So I’m late with this one, but let’s bring some context to Roma’s goalkeeping gamble this season all the same. Could Turkish super-agent Bayran Tutumlu have made a valid point by questioning Roma’s huge spending on new signing Pau Lopez? And why are Roma so bad at managing solid keepers in the first place? Sure, we’ve got ourselves a reputation for building them up lately—thanks to Marco Savorani (and his predecessor)—but keeping them steady is the next step.
These are Roma’s goalkeepers headed into the 2019/20 season:
Robin Olsen - Persona Non Grata
Truthfully, Robin Olsen was leading Serie A for best long-ball accuracy and all-around distribution last season until the spring. Sweden’s number 1 goalkeeper also pulled off impressive performances in the summer for his country against Spain, while he’s pulled off a better saves-to-shots percentage for Roma last season than the man replacing him did for Real Betis last year.
So what gives? Well, there’s been a suggestion that the mid-season firing of coach and sporting director took its toll on Olsen the most. Whether that’s true or not, the bigger problem was always Olsen’s bad tactical fit for Roma’s high-line football. The occasional blunders led to goals didn’t help him either.
But Olsen is still here even with his #1 jersey number stripped from him this week.
Unless Roma can find a taker for Olsen in the last days of the mercato (which should be easy given Olsen is relatively minuscule wages), Roma will be headed into this new season with four goalkeepers.
Pau Lopez - Spanish Roulette
Lopez was highlighted as one of our top three reasons to be optimistic about Roma’s chances of success this coming season. It’s common sense to field a keeper who looks to close down the space between him and his backline by coming out of goal when you’re playing a high backline. Pau Lopez has the nerve to do that without thinking twice.
And Lopez’s character throughout pre-season is the most re-assuring thing about his arrival. He’s vocal with a backline that badly needed someone to give them the carrot and the stick through 90 minutes, and Lopez doesn’t get himself down through his own errors.
But the errors are there. Lopez is known to be wanting for his positioning at times, and we saw that in pre-season goals conceeded to Real Madrid among others. It’s only thanks to his spell as a Tottenham reserve that he saw the light in beginning to re-invent himself as a sweeper keeper in the first place, which he’s been doing for one lone Real Betis season at top level until now. The only guarantee we can give about Lopez’s move to Roma is that Betis have done themselves seriously good business flipping the market an unproven talent.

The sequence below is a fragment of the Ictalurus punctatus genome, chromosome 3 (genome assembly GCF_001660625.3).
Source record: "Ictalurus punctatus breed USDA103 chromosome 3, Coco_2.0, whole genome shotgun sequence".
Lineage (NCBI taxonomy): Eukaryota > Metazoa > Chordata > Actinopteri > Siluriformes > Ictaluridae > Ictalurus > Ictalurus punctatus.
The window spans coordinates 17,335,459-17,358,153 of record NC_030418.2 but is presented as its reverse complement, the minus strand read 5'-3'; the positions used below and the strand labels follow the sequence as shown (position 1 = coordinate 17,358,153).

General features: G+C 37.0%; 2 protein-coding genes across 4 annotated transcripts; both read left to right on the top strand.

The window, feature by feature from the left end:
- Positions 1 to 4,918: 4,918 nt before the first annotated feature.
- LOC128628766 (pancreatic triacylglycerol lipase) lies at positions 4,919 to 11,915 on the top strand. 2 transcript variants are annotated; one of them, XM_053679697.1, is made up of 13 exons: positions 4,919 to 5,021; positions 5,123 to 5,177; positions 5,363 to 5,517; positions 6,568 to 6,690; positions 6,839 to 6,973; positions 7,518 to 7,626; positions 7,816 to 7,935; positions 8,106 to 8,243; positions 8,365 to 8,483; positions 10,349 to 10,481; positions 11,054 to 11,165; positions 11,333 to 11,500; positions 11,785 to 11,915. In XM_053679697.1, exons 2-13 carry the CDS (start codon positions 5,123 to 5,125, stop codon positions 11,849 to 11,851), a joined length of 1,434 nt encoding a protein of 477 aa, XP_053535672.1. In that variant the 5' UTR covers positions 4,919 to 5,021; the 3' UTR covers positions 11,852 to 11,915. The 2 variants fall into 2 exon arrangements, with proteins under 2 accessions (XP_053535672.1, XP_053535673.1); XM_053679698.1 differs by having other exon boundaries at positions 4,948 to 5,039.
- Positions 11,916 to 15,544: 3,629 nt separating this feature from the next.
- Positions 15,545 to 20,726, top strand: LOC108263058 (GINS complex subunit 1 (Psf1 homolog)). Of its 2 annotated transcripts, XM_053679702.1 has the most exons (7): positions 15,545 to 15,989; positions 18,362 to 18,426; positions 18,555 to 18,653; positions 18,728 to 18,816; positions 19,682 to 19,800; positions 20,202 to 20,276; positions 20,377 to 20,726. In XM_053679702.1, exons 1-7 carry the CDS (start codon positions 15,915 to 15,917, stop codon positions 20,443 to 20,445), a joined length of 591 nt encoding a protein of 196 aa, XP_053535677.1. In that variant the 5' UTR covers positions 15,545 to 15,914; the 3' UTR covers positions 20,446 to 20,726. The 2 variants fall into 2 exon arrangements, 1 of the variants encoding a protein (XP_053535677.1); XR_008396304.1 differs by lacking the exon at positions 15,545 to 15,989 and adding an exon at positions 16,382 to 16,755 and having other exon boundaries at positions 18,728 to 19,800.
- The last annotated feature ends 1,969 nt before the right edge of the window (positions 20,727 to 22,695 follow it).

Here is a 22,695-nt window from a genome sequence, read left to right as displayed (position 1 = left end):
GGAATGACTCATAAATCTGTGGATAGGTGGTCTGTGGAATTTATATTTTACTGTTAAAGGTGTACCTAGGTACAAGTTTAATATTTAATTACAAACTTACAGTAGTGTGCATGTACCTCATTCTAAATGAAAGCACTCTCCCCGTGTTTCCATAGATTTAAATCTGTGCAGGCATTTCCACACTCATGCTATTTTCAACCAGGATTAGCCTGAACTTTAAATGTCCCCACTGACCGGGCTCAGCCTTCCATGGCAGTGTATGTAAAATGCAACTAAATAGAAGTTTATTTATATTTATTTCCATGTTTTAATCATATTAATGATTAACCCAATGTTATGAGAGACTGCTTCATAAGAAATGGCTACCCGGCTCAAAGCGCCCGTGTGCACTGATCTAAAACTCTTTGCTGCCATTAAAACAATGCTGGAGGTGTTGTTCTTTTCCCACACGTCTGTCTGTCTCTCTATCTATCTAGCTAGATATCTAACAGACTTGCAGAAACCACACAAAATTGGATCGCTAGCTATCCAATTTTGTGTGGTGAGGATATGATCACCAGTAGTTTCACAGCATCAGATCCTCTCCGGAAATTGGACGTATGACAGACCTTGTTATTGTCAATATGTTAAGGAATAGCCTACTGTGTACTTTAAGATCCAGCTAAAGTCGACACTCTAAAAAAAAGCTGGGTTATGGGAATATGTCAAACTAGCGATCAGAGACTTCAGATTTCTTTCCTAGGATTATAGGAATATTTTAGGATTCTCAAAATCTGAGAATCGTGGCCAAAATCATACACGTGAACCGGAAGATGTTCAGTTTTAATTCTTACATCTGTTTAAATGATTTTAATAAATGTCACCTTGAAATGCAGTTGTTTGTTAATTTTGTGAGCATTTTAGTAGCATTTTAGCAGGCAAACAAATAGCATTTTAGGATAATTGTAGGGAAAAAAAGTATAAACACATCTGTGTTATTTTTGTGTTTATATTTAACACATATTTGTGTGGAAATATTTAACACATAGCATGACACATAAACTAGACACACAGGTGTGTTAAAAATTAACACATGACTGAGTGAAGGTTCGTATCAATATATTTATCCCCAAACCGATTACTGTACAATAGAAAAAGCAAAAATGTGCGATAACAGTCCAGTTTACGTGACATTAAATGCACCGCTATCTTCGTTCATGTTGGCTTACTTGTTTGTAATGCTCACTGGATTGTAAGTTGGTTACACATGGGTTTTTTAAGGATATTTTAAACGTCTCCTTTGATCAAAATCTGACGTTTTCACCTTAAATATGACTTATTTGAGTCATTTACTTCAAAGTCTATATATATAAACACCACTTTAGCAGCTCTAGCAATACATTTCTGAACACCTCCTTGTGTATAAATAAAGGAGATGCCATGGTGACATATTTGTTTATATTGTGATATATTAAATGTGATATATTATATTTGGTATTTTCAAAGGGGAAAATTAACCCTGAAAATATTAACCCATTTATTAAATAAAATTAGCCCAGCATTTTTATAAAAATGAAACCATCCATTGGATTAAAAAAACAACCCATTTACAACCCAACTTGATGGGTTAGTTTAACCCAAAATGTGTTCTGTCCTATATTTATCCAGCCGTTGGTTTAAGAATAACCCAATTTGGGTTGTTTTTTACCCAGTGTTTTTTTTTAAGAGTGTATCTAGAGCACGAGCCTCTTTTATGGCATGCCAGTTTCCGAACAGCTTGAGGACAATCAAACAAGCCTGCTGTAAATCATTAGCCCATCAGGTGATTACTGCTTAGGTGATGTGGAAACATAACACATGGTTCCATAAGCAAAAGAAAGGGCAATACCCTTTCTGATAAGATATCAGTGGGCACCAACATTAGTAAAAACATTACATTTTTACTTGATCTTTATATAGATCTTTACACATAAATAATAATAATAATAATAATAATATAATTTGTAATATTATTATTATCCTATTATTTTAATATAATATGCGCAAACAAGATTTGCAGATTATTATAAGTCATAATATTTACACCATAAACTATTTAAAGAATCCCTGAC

If you’d told us Roma had finished 10th in the league with a keeper who’d saved less shots than Robin Olsen, and that Roma had managed to sell that keeper for anywhere between 23.5-30 million euros (the true figure is yet to be known) 12 months after bringing him in on a free, then what would we say? We’d say Roma hit the transfer jackpot while the other team look like mugs.
Perhaps Lopez’s eye-watering fee is down to the lack of sweeper keepers available in the market. Perhaps it was Petrachi helping Betis with their FFP accounts. But as long as Lopez performs and takes his career to that next level this season, no one will care to know the difference.
Daniel Fuzato - Feeling Very Olympic Today
Fuzato has freshly turned 22 and is just under three years younger than starting keeper Lopez, but he’ll want his big break somewhere within the next two seasons. By then, Lopez may be going off for mega-money elsewhere or may be rooted to the Roma’s bench as an unsellable flop. But you can bet Fuzato will be keeping Lopez honest all the same.
The Brazilian is yet another tactical shoe-in for Fonseca’s ideal football, and I think we’ve gone over his impressive Primavera performances last season enough. He just needs his big break at pro level, while Fuzato has also recently been called up to the Selecao’s 2020 Olympic squad.
Alisson, Ederson, Fuzato. Not to mention the long-standing Cassio. The modern demands on goalkeeping suddenly made Brazil the place to be when it comes to unearthing diamonds in the rough between the sticks.
Antonio Mirante - Ole Safe Hands
Last but not least, Roma’s only Italian keeper is a guy who’s been racking up more pre-season minutes than Fuzato and yet insistent on walking out to Roma’s (non)-opening day this August behind him. Whether Mirante meant that as a show of seniority in walking out last, or whether he’s the club’s third keeper is anyone’s guess.
Mirante is a reliable pair of hands as long as you put a block defence in front of him. His good performances in goal were helped by Claudio Ranieri drilling Roma to defend the 18-yard box against shots on goal as if it were the Battle of Helm’s Deep, but Mirante himself pulled out some miraculous saves along the way. Mirante was good enough to finish 2018/19 with more clean sheets than Robin Olsen, while GQ-model-esque ‘Tonio flew to train with Roberto Mancini’s Italy squad this summer.
Will he move for a chance at first-team football elsewhere and an outside shot at making Mancini’s Euro 2020 squad? Most signs point towards Mirante being happy in Rome as the wise pair of gloves from Fonseca’s bench.